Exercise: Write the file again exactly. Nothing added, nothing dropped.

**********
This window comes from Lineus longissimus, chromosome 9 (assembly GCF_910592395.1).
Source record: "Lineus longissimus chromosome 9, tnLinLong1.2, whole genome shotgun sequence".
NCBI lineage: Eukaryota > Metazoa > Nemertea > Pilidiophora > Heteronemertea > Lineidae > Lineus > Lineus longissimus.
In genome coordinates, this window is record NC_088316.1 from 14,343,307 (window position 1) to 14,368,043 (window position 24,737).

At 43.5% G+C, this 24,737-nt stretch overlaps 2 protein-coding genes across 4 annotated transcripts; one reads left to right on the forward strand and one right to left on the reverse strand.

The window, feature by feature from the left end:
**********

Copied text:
This window comes from Lineus longissimus, chromosome 9 (assembly GCF_910592395.1).
Source record: "Lineus longissimus chromosome 9, tnLinLong1.2, whole genome shotgun sequence".
NCBI lineage: Eukaryota > Metazoa > Nemertea > Pilidiophora > Heteronemertea > Lineidae > Lineus > Lineus longissimus.
In genome coordinates, this window is record NC_088316.1 from 14,343,307 (window position 1) to 14,368,043 (window position 24,737).

At 43.5% G+C, this 24,737-nt stretch overlaps 2 protein-coding genes across 4 annotated transcripts; one reads left to right on the forward strand and one right to left on the reverse strand.

The window, feature by feature from the left end: